7 Comments

  1. I think a great illustration of this is the rainbow. Originally the sign of a covenant between God and man that he would no longer flood the earth, this symbol is instantly recognizable as the banner for the Gay pride movement. Another example is the pentagram which was an ancient Christian symbol that was morphed into a satanic symbol in the 1840’s by a heretical Catholic deacon. How many other examples can you think of where good symbols have changed to represent evil? Even back in the garden of Eden you can see where Satan uses the symbol of the serpent which can be argued as another symbol of Christ, i.e: Moses and the brazen serpent, etc. My perspective is that Satan does not have any symbols, except those he has stolen from the Lord. All symbols belong to the Lord and have a righteous place. Satan is nothing but a great imitator.

    As members of the church we believe that there are many people who are worshiping the Lord in ways that are incorrect and may even be an abomination to him (self-mutilation and such). Yet we also believe that he looks upon the heart and will judge us according to our righteous desires. So we are not so quick to judge our brethren and proclaim damnation where we see fit, we leave that up to the one, true Judge. I don’t believe that anyone will find salvation or damnation by ‘accident’.

  2. The swastika was a religious symbol in numerous cultures across the world long before the Nazis adopted it. It is still widely used in India (swastika comes from a Sanskrit word) but is now eschewed throughout the Western world. Symbols change in meaning over time. Words, which are symbols, change in meaning over time as well. That’s why criticizing the Church for using these symbols really is grasping at straws at best.

    As Steve said, Satan inspires people to take holy symbols and turn them into symbols of evil.

  3. Jared had a really good point with the swastika. The word “swastika” comes from the Sanskrit svastika – “su” meaning “good,” “asti” meaning “to be,” and “ka” as a suffix. So it originally meant “To be good” and was a token of life and good luck! That symbol is instantly recognizable as something of pure evil, probably even more so than the pentagram! Sad when you consider the swastika symbol is thousands of years old and may even predate the Egyptian ankh!

    Understanding this perspective really supports Jared’s comment about how attacking the church because of our symbols is truly ‘grasping at straws’. When you understand that Joseph Smith was a ‘restorer’ I think we can appreciate how symbols that have been profaned through time by wicked men have been given their true meaning and perspective back.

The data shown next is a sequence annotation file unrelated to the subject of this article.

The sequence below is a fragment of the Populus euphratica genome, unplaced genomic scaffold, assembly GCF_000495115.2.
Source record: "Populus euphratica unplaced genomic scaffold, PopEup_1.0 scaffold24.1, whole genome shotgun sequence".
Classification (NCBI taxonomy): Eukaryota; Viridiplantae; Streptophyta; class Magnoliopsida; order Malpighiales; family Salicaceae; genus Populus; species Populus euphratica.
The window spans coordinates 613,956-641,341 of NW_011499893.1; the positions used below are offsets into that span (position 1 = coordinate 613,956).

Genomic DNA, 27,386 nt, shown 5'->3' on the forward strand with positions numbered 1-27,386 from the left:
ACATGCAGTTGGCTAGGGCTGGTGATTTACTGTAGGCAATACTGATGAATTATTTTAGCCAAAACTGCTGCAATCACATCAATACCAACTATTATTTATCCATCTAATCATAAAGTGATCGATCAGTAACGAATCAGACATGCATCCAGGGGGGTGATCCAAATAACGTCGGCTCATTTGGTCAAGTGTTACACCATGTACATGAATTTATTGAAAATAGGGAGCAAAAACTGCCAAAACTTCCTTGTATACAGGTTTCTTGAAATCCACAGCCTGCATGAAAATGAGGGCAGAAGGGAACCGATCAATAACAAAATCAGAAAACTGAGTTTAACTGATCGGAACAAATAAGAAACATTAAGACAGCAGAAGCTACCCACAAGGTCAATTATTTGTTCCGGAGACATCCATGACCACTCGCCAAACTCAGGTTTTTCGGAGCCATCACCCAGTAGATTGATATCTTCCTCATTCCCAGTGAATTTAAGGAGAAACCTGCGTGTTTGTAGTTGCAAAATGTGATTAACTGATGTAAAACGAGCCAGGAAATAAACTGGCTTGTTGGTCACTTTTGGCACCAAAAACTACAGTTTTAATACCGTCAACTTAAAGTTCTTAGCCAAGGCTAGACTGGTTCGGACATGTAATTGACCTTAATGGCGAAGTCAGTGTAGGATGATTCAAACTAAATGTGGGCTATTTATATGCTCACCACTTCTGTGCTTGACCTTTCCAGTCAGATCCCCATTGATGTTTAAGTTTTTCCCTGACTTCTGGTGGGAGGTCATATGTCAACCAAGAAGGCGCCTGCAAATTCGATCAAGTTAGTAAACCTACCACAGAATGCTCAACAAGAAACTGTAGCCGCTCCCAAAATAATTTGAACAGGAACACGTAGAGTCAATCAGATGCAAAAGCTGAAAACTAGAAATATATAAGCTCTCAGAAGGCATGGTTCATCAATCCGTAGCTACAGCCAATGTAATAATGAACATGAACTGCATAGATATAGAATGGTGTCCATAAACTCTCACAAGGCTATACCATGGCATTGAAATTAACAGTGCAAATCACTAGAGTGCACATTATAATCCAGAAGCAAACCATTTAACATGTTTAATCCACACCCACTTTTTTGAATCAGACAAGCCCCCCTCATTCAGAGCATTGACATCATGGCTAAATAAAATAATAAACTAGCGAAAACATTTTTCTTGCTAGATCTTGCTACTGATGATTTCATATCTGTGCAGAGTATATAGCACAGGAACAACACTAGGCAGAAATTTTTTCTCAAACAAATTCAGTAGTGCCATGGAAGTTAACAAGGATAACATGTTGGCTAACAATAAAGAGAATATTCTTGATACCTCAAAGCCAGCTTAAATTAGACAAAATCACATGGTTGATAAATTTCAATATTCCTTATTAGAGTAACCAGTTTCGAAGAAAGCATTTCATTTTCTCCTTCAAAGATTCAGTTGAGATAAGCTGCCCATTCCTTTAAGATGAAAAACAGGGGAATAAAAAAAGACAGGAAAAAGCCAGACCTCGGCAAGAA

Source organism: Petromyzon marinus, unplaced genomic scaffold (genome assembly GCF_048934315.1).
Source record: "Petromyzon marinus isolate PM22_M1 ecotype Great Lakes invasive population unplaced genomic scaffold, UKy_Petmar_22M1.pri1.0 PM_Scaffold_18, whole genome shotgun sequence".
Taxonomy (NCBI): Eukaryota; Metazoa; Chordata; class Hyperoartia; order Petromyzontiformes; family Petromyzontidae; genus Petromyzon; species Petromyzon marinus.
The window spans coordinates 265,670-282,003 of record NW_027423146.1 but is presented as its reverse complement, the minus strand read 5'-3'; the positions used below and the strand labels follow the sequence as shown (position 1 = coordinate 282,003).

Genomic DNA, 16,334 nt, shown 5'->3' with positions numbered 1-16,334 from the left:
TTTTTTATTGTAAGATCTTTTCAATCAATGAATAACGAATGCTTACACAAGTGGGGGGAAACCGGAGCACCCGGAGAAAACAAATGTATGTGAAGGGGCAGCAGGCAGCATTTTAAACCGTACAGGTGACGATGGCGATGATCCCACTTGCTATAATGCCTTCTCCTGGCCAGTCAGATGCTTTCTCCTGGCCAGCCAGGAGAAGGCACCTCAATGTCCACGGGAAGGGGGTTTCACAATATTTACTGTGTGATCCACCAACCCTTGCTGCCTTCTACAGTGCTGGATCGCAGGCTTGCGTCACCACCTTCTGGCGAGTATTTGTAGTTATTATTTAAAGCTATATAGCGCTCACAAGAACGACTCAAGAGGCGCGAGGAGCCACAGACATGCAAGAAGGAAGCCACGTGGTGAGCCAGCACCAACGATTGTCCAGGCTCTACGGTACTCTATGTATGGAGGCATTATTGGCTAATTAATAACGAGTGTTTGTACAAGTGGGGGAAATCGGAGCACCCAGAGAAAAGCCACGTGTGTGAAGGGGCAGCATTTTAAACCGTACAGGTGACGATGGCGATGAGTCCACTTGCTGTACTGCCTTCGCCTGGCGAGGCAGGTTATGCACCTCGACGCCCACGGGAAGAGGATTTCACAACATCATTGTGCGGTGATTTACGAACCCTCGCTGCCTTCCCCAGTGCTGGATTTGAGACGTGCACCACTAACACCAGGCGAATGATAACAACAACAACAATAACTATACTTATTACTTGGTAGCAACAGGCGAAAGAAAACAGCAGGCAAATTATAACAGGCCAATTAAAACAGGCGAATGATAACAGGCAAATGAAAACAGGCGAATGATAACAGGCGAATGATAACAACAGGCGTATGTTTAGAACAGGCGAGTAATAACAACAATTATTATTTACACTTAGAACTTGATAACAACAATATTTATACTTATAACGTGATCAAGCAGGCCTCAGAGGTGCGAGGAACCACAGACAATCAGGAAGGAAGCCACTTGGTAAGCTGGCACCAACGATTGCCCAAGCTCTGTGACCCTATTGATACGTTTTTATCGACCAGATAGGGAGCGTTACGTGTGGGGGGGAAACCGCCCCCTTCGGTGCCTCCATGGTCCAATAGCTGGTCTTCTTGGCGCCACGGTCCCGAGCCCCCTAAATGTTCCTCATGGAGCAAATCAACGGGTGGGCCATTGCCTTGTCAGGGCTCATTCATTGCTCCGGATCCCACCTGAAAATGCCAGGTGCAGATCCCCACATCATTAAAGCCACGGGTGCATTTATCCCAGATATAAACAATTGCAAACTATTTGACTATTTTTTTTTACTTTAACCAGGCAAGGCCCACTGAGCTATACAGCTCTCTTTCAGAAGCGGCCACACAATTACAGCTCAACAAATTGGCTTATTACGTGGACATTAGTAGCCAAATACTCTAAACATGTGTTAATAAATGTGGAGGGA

4. Taylor

    A few years back when we were living in Japan, a friend came to visit from the US and we all went to Kyoto together to see the gorgeous old temples there. The first time we showed her the local map of the area she about came unglued upon seeing all of the little “Nazi offices” all over the map.

    (Even in modern Japan, the swastika is still used quite regularly to indicate the location of a Buddhist temple on a map.)

  5. This is common among people who automatically assume the worst when someone fails to agree with them. The classic example is someone telling me that I’m not Christian. In my conversations with co-workers, they often attempt to tell me what I believe. It is absurd to argue with me that I really do not believe what I think I believe. Obviously all religions should be free to define themselves rather than being defined by their antagonists, whether it be on basic beliefs or symbolic structure.

    Thanks for the link.

  6. I like the comparison with language differences. “Language of symbols” is an usual and common and wide known phrase, and the Google finds more than 100 thousands instances of it easily. And any language in itself is expressed in writing by sets of different symbols we call letters or hieroglyphs. Short example:

    Letter (symbol) “A” will be heard as [a] in Russian and as [ei] in English. Symbol “P” means sound “R” in Russian and “P” in English. Same symbol can have either different phonation or meaning in different languages. And if somebody would tell me, that my use of symbol “P” as “R” (as in my native Ukrainian) is deadly wrong and devilish, I would rather don’t believe him/her.

    Interesting, that an absence of similar symbols (so familiar to us all) in old Egyptian or in modern Chinese doesn’t mean those people cannot speak at all. Right? :)

  7. Nicolas Anguiano

    I love this kind of sites where most of the posts don’t get old, because they are about truths.

    I’m more than 2 years late for commenting on this post, but I just happen to have found this site quite recently, so anyways….

    The best and sweetest example I’ve seen of how symbols change depending on how you look at them was when my little sister showed my dad the middle finger (like ..l.. ) Ans said “look daddy, a temple =D!”, and then she did it with her other hand and said “now, two temples =D!”…

    There, she taught me that symbols are essentially free of meaning. For some people showing the middle finger is a perfect way of coursing (most commonly used while driving), but for my LDS little sister its a symbol of our most sacred buildings. Just beautiful.

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